Sunday, January 29, 2012

Watching Cable Online

    Around August of 2011 I dropped cable T.V. and switched to Internet streaming services exclusively, and I couldn't be happier.




Network Chart

    As you can see, I have a typical network setup. All of the devices that are "wired" to the router are also connected to my sixty five inch television and surround sound system. The XBox 360 and the Nintendo Wii are not modified in anyway so I won't go into any greater detail about them, except to show that I have them available. The two important devices are the Roku Box and the Plex Media Server



 

    At first the sound of "Plex Media Server" sounds a bit intimidating. Running a server can be a scary thing for a lot of people as it sounds rather complicated. The truth is, it isn't. In fact, it's very simple. The "Server" is actually just a regular PC running some software; the Plex Media Application. On this PC, I used a DVI to HDMI adapter so that I could use the television as a monitor. There is no audio as I have yet to hook it up, but that is O.K. as I will explain in a moment. 

    The main purpose of the "Server" is to store media. I have ripped all of my DVD Movies and T.V. shows and placed the files on the Plex PC's Hard Drive. Its not even that big of a hard drive at only 750GB, but it really hold a lot of media. I can RIP a DVD from the Plex PC directly but I choose not too. Instead it sits quietly hidden in a corner doing what its suppose to do, serve files. When I do RIP a DVD, I use my MacBook Pro then copy the file(s) to the server. It shows up in the finder (Windows Explorer for Microsoft users) as just other folder. I can drag and drop files to and from the server and my MacBook Pro just like I do from folder to folder. I only use the T.V. as a monitor when I restart the PC once a month. Not that I need too, I just do it because I probably should.

    While that's great for watching movies and such on another computer, how do I watch my movies and T.V. shows on the actual television? Roku.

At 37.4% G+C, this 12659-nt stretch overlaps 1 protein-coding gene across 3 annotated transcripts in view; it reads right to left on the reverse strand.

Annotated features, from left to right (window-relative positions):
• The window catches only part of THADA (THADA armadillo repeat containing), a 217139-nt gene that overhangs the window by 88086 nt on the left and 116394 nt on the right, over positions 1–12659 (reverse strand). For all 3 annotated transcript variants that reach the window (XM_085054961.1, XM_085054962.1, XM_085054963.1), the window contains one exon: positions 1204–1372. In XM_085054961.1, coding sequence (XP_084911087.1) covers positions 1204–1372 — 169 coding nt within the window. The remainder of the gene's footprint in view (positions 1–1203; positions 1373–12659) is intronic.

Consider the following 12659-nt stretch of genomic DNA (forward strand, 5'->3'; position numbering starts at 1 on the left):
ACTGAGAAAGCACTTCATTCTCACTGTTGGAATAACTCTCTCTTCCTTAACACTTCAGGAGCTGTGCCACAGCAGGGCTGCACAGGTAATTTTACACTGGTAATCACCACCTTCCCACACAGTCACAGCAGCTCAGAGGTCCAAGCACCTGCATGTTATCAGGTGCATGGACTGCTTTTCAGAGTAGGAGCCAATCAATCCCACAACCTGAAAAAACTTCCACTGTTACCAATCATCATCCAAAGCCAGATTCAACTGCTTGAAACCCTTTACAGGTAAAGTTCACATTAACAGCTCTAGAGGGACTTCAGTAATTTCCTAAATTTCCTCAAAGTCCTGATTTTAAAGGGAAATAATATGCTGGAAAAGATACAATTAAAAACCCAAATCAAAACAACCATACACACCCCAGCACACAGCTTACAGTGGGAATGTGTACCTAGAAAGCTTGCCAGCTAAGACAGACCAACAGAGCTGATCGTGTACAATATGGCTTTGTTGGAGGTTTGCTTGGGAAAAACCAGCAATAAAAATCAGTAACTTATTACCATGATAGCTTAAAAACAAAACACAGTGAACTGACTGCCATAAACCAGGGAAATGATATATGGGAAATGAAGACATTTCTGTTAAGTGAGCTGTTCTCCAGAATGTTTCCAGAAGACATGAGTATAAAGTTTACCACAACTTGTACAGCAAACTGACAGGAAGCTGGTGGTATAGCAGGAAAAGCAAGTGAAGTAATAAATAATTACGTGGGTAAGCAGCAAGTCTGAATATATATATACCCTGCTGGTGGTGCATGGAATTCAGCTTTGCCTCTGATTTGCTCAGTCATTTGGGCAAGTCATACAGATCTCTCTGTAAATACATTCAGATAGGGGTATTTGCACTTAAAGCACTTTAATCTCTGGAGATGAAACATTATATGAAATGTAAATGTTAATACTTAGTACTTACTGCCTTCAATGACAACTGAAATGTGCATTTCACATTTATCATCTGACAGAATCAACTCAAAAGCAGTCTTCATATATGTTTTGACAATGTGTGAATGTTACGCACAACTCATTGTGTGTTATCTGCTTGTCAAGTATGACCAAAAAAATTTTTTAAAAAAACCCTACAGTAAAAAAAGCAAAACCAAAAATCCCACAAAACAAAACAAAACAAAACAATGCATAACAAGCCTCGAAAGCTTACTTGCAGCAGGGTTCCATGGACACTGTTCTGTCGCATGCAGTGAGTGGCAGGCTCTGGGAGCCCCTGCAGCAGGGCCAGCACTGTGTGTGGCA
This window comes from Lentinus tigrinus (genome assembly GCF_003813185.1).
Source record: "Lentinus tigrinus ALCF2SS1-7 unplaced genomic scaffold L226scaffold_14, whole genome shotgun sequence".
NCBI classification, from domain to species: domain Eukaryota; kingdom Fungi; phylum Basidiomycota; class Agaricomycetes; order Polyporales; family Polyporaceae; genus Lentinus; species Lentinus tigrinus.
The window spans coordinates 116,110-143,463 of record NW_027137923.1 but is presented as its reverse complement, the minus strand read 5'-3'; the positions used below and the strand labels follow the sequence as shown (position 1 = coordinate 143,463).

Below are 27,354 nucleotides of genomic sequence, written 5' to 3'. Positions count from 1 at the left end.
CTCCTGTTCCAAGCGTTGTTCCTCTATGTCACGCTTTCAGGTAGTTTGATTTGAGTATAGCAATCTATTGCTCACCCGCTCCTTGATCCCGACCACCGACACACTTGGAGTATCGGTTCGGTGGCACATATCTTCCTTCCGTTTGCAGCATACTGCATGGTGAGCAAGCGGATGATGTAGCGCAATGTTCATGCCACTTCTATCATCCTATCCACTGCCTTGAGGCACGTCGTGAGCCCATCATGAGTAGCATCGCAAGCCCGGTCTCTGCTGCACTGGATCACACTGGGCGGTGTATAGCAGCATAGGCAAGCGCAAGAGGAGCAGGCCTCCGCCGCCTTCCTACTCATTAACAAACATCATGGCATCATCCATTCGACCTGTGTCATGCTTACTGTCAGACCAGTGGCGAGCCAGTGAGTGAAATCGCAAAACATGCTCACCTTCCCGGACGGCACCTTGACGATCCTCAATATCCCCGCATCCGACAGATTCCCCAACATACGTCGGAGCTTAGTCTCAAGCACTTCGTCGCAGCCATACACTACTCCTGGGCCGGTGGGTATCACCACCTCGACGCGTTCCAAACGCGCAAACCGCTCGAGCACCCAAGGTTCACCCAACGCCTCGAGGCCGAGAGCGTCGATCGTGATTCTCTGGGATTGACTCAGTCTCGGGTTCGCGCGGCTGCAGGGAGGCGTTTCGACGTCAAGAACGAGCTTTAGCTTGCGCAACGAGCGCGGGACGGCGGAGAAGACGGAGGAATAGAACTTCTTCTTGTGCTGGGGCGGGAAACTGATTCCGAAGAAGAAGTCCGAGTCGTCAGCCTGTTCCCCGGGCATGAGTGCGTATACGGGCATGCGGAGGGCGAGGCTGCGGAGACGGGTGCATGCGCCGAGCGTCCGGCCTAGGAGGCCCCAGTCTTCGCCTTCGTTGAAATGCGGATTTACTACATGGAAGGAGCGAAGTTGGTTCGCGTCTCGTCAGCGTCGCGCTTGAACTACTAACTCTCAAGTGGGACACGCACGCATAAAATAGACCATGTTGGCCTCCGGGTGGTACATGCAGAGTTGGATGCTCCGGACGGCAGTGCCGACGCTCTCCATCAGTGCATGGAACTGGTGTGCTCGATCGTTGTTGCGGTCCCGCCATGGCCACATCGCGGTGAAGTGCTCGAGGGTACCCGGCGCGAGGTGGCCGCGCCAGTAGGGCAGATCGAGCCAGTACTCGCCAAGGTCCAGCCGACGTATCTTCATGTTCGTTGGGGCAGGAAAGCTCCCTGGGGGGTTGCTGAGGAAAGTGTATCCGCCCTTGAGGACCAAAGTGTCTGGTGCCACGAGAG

Roku is a great device for streaming movies and shows from the internet. There is also a "Private Channel" for watching media from your Plex Server on your T.V. via your Roku box. Now I can watch all of my privately owned media on my T.V. without worrying about scratching a disk, or waiting for it to spin up. I just click play and watch. I even have a "Roku Remote Control" application on my phones. 

    Of course, as is always the way, shortly after getting my Roku, Roku 2 was released. I really don't mind at this point. This whole thing started as an experiment and it has taken me a while to "get it right". In fact, I even get an east coast feed of the major broadcasters for free thanks to a service called USTVNOW (Google it for Roku, you will find it). Too bad I live five timezones away, but still it is very nice to have the option. I watch NBC Nightly news, CNN International, BBC news and more. I even get Netflix and Hulu Plus in full HD Quality. 

    Roku has so many channels available it will take you a while to find out which ones you like, which ones are free, and what you will actually watch. I think I am finally happy with the setup and setting I am using, but I am not content. In the near future (time permitting) I plan to find a way to integrate iTunes into the Roku or the Plex Server (Wich I can access via Roku). Once that is done, I will have access to more movie and series than I can watch in a day (really that it already true). The nice thing of course, is that it is all streaming from somewhere. Either the internet, or my server, so it is all truly "On Demand". I watch what I want, and when I want to watch it. 

    So how much does all this cost? Whell, the Roku was $99 plus tax. The MacBook Pro and iMac I don't count because let's face it, if you are reading this you probably have a PC of some type already. All of the software is free. I did spend another $50 on various cables while trying different setup's and options. However, my cable bill went from $159 per month with a 10Mb/sec internet connection to $54 for 15Mb/sec internet. I save $105 every single month. That is $1,260 I save every year. In just two month's it more than paid for itself. 

    Oh yea, I almost forgot; that PC that I use as the "Server"? I put it together from a bunch of spare parts. In fact, you can get away with a fairly old PC as a server. The nice thing is, I can add a Blue Ray drive (I probably won't) to it anytime I choose, and if I get low on hard drive space I can always add another hard drive later as well. 

    All in all, I am very happy with my setup. I will not be going back to cable anytime soon. For those of you who just "has to have" something like HBO, well, that's available too. If you are willing to break some rules and you know what to look for, you can get just about anything.